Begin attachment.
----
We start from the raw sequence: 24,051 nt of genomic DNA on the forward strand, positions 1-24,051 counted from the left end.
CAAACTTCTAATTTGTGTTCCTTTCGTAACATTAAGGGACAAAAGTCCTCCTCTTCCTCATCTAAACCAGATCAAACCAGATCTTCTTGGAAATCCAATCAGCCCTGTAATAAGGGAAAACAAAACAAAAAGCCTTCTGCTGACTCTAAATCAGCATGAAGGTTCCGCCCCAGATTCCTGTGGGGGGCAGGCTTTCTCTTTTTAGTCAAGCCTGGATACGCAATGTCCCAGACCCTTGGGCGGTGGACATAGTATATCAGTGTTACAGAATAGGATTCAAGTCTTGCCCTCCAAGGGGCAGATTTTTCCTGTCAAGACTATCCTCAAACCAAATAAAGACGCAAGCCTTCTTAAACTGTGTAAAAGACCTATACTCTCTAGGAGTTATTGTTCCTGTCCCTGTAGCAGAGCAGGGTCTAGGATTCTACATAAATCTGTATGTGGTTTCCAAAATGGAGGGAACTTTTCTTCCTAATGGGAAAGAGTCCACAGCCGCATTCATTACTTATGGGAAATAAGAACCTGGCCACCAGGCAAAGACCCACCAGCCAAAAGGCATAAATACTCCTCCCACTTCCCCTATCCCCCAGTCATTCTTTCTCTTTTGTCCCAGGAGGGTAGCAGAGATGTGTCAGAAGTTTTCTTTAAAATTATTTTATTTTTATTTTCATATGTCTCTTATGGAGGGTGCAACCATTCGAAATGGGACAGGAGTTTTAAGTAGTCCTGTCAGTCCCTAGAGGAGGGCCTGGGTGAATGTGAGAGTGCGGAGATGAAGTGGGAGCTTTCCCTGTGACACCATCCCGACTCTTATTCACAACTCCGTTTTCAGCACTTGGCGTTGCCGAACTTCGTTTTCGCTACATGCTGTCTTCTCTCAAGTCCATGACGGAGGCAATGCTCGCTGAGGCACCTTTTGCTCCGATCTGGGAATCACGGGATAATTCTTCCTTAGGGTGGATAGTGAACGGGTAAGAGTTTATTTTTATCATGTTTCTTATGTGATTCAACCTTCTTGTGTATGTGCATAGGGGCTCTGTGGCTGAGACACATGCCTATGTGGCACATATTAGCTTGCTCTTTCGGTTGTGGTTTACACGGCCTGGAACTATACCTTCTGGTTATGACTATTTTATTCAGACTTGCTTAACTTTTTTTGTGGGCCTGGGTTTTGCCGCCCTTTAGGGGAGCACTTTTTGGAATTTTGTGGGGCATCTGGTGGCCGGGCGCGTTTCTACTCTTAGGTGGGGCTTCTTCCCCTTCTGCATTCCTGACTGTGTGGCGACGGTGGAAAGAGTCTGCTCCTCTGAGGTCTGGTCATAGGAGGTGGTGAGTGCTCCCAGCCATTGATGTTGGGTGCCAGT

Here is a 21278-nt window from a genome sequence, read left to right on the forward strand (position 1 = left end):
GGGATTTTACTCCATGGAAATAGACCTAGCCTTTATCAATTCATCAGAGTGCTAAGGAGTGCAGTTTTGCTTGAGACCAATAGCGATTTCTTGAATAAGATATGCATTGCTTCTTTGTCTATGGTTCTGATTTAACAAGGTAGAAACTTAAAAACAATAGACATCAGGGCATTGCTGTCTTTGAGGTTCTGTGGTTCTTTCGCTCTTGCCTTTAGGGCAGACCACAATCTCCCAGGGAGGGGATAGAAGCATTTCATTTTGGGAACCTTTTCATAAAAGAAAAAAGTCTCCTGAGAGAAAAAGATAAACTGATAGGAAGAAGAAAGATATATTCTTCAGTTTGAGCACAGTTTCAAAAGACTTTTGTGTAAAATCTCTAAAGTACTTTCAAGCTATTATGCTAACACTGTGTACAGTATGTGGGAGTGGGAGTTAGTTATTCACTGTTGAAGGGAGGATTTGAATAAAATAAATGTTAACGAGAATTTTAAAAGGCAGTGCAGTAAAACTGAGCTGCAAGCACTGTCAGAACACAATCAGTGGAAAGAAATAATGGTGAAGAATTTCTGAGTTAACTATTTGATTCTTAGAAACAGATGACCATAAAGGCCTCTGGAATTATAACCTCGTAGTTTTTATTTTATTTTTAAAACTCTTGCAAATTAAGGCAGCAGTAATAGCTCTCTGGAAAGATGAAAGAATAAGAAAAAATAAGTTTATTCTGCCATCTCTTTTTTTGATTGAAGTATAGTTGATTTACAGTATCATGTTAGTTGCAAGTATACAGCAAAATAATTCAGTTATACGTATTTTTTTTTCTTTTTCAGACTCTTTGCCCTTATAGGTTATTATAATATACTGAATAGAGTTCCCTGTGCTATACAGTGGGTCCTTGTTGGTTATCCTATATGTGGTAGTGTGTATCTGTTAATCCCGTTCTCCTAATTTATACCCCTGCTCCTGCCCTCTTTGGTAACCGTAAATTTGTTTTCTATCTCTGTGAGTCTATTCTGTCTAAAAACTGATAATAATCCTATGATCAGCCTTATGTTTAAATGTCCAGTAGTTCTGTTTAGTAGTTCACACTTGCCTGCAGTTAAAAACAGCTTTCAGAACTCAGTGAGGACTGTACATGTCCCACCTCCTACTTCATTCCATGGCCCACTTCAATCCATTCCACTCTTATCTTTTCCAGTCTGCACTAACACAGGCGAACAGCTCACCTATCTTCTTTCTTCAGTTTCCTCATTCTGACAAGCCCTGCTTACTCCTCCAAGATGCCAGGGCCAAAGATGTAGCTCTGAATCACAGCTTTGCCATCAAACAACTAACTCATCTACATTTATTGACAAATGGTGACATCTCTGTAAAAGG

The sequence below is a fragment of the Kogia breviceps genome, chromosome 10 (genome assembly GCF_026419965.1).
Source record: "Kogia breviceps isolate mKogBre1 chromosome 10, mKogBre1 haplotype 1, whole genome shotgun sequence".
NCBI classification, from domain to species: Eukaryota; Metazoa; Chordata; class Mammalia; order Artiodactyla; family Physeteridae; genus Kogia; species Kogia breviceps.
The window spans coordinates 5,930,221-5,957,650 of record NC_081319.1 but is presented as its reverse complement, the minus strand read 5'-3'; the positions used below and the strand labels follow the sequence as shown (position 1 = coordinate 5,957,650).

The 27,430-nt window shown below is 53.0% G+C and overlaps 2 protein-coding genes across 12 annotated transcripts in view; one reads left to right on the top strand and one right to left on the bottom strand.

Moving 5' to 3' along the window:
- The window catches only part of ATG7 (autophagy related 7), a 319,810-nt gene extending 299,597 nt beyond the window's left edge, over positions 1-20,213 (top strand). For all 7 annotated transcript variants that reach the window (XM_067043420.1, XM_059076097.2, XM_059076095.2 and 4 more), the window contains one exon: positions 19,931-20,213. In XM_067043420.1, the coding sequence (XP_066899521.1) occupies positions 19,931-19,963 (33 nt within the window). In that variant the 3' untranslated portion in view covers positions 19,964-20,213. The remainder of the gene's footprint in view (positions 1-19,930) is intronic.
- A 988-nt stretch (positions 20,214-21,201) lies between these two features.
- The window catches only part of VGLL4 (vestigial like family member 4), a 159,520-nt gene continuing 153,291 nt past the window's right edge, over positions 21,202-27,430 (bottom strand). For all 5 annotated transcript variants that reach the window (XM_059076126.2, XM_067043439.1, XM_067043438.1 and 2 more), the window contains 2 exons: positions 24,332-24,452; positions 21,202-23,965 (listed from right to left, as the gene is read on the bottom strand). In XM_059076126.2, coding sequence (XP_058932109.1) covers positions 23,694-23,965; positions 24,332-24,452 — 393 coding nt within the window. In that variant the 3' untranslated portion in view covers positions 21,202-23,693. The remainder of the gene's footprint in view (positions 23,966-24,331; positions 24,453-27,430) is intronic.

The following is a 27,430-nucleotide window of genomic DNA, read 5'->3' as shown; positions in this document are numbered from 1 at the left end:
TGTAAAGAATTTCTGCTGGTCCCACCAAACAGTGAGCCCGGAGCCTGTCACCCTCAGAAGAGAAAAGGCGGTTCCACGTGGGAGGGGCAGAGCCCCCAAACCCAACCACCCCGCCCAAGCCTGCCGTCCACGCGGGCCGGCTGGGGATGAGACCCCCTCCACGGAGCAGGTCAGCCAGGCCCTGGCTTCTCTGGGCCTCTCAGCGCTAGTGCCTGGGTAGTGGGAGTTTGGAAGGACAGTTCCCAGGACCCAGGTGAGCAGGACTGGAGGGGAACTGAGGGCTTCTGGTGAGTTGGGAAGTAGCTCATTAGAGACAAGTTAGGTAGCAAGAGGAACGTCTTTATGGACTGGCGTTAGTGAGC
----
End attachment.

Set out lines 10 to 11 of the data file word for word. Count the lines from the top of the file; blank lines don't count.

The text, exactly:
Moving 5' to 3' along the window:
- The window catches only part of ATG7 (autophagy related 7), a 319,810-nt gene extending 299,597 nt beyond the window's left edge, over positions 1-20,213 (top strand). For all 7 annotated transcript variants that reach the window (XM_067043420.1, XM_059076097.2, XM_059076095.2 and 4 more), the window contains one exon: positions 19,931-20,213. In XM_067043420.1, the coding sequence (XP_066899521.1) occupies positions 19,931-19,963 (33 nt within the window). In that variant the 3' untranslated portion in view covers positions 19,964-20,213. The remainder of the gene's footprint in view (positions 1-19,930) is intronic.